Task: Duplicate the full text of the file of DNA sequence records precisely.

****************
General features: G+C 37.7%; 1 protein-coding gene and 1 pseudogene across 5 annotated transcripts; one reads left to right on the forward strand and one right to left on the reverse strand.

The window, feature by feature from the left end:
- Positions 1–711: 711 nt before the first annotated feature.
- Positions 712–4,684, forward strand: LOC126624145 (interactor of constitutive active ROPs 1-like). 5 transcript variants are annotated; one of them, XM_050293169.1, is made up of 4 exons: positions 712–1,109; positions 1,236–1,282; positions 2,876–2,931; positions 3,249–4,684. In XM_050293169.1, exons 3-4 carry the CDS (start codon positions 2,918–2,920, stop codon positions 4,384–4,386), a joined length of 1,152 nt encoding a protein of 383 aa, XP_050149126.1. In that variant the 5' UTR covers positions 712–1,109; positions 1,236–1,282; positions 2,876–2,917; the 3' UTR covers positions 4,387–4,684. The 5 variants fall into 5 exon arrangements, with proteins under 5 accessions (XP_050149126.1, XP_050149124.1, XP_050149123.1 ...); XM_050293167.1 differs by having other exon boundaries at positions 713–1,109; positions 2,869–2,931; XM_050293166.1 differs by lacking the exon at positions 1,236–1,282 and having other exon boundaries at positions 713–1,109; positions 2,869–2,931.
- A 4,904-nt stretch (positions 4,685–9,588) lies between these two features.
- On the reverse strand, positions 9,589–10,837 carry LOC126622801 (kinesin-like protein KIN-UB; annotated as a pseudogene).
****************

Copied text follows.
General features: G+C 37.7%; 1 protein-coding gene and 1 pseudogene across 5 annotated transcripts; one reads left to right on the forward strand and one right to left on the reverse strand.

The window, feature by feature from the left end:
- Positions 1–711: 711 nt before the first annotated feature.
- Positions 712–4,684, forward strand: LOC126624145 (interactor of constitutive active ROPs 1-like). 5 transcript variants are annotated; one of them, XM_050293169.1, is made up of 4 exons: positions 712–1,109; positions 1,236–1,282; positions 2,876–2,931; positions 3,249–4,684. In XM_050293169.1, exons 3-4 carry the CDS (start codon positions 2,918–2,920, stop codon positions 4,384–4,386), a joined length of 1,152 nt encoding a protein of 383 aa, XP_050149126.1. In that variant the 5' UTR covers positions 712–1,109; positions 1,236–1,282; positions 2,876–2,917; the 3' UTR covers positions 4,387–4,684. The 5 variants fall into 5 exon arrangements, with proteins under 5 accessions (XP_050149126.1, XP_050149124.1, XP_050149123.1 ...); XM_050293167.1 differs by having other exon boundaries at positions 713–1,109; positions 2,869–2,931; XM_050293166.1 differs by lacking the exon at positions 1,236–1,282 and having other exon boundaries at positions 713–1,109; positions 2,869–2,931.
- A 4,904-nt stretch (positions 4,685–9,588) lies between these two features.
- On the reverse strand, positions 9,589–10,837 carry LOC126622801 (kinesin-like protein KIN-UB; annotated as a pseudogene).